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Air pollution tolerance index (APTI) of the mango (Mangifera indica) leaves growing in the greater Dhaka region, Bangladesh was studied. Leaf samples were collected in winter season from both roadsides and residential locations of different parts of greater Dhaka region. The APTI values of the leaves were calculated from the total chlorophyll content (TCC), ascorbic acid concentration, relative water content (RWC), and pH of the leaf extract. Determined APTI values were compared with Particulate Matter (PM2.5) values in each sampling location. TCC and ascorbic acid concentration were determined with a UV-Visible spectrophotometer. TCC values varied between 0.25 and 1.10 mg/g with an average of 0.66 mg/g. The average concentration of ascorbic acid was 2.21 mg/g (values ranging from 0.33 to 3.24 mg/g) and the RWC varied from 81.5% to 97.4%. Moreover, pH values of the leaf extracts were found acidic (4.48-5.78). The average APTI values varied depending on the locations with a total average of 10.1. However, the average APTI value in the residential area (10.5) was slightly higher compared to roadsides (9.70) indicating the existence of high-level pollutions at the roadsides. The highest APTI value was observed in Dhaka city sampling location (10.6) where the lowest value was found in Narayangonj (9.70). APTI values showed a strong correlation with particulate matter concentrations (PM2.5). These results suggest that Mangifera indica is very sensitive to the air pollutants. J. Biodivers. Conserv. Bioresour. Manag. 2019, 5(1): 1-12
... In general, trees act as a sink for air pollutants and thereby can reduce the concentration of pollutants in the environment especially in urban regions (Woo and Je, 2006;Tiwari et al., 2006;Rawat and Banerjee, 1996). The deposition of quarries dust on plant surface depends on several factors including tree canopy, phyllotaxy, and leaf external characteristics such as hair density, leaf shape and length of petioles. ...
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To investigate the effects of quarries emissions on the leaf morpho-anatomy of Romi, Nabali and K18 olive cultivars in Taffouh village (Palestine), one set of olive cultivars of two-years old was cultivated close to quarries while the control set was cultivated almost 4 km from quarries. The morphology of six month-old leaves was examined. Leaf segments were fixed in compound fixative of formaldehyde, acetic acid and 70% ethanol (FAA). The segments were then embedded in Paraplast plus and 5 m thick sections were stained with safranin and fast green. A reduction in trichome density was evident for the three cultivars in response to exposure to quarries emission, with high density in the abaxial epidermis. Moreover, the abaxial epidermis of the three cultivars possessed elaborated and well-developed trichomes. The leaves of Romi cultivar exhibit increase in all leaf components except the adaxial epidermis while Nabali cultivar exhibited a reduction in all leaf components. Nevertheless, K18 cultivar exhibited a reduction only in palisade and spongy layers due to exposure to quarries pollutions. In conclusion, quarries emissions led to condensed palisade and spongy cells in all cultivars. In addition, Romi cultivar showed a variegated increase in all morpho-anatomical parameters concomitant with increased sclerophylly of leaves following their exposure to quarries emissions. This cultivar proved to be the most resistant to quarries stress which implies it is well suited for olive production.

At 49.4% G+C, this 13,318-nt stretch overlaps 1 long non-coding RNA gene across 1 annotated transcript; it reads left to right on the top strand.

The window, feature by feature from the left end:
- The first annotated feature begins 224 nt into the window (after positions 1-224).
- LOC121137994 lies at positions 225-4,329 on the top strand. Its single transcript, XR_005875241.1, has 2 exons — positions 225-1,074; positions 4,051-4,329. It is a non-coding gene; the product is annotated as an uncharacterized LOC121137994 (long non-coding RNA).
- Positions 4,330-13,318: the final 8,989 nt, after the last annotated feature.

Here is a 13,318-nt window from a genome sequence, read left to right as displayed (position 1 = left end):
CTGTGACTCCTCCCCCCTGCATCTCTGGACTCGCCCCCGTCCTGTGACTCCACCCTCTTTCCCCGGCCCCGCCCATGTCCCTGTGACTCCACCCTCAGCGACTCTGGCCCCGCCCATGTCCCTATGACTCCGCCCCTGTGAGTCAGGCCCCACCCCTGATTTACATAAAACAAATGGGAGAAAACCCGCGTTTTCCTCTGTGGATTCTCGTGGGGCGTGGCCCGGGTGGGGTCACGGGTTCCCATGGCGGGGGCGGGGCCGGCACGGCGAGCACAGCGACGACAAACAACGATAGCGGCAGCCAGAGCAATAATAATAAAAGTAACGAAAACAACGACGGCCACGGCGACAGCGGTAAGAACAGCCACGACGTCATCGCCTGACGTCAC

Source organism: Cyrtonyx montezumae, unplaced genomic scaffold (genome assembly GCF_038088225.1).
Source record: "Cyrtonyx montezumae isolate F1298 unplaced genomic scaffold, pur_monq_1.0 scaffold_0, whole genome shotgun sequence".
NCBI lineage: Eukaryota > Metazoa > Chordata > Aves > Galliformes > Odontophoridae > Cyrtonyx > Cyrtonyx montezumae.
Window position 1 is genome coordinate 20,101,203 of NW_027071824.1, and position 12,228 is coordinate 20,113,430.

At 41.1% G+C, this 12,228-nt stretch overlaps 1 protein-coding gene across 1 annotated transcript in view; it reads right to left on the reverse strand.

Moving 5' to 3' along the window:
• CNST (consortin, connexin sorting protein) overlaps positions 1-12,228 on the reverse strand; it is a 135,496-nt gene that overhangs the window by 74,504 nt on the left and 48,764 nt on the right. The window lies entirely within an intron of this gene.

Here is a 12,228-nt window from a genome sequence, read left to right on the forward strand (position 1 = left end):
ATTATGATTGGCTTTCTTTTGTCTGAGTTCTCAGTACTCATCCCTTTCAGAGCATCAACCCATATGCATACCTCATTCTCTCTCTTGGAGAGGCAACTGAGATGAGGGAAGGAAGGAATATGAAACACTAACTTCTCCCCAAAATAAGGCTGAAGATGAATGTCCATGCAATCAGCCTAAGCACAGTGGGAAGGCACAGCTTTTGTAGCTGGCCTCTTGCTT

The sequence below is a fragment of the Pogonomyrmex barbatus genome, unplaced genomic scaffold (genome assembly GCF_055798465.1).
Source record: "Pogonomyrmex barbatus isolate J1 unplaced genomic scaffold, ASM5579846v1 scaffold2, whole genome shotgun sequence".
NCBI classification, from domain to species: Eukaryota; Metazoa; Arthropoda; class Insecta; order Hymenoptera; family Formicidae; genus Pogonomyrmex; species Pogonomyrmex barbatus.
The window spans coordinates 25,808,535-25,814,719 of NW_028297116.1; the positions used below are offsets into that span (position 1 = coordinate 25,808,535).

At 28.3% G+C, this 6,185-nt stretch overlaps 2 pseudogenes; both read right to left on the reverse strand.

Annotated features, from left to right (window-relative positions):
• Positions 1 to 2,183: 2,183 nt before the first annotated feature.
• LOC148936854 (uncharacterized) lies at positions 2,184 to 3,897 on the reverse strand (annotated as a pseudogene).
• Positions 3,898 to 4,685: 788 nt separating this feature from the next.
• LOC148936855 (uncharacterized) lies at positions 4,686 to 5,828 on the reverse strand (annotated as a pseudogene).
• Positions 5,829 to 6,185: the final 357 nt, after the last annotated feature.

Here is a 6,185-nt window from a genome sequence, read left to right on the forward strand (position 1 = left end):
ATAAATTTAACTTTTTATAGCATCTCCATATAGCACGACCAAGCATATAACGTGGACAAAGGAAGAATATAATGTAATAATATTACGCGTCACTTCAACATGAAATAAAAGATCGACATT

... Dust interception capacity of plants depends on their surface geometry, phyllotaxy, and leaf external characteristics such as hairs, cuticle etc., height, and canopy of trees. Removal of pollutants by plants from air is by three means, namely absorption by the leaves, deposition of particulates and aerosols over leaf surfaces, and fallout of particulates on the leeward side of the vegetation because of the slowing of the air movement (Tewari, 1994; Rawat and Banerjee, 1996). Leaf petioles are more effi cient particulate impactors than either twigs (stems) or leaf lamina (Ingold, 1971). ...
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To assess the dust interception efficiency of some selected tree species and impact of dust deposition on chlorophyll and ascorbic acid content of leaves the present study was undertaken. The plant species selected for the study were Ficus religiosa, Ficus benghalensis, Mangifera indica, Dalbergia sissoo, Psidium guajava, and Dendrocalamus strictus. It was found that all species have maximum dust deposition in the winter season followed by summer and rainy seasons. Chlorophyll content decreased and ascorbic acid content increased with the increase of dust deposition. There was significant negative and positive correlation between dust deposition and chlorophyll and ascorbic acid content, respectively. Maximum dust interception was done by Dalbergia sisso and least by Dendrocalamus strictus. Thus plants can be used to intercept dust particles which are of potential health hazards to humans.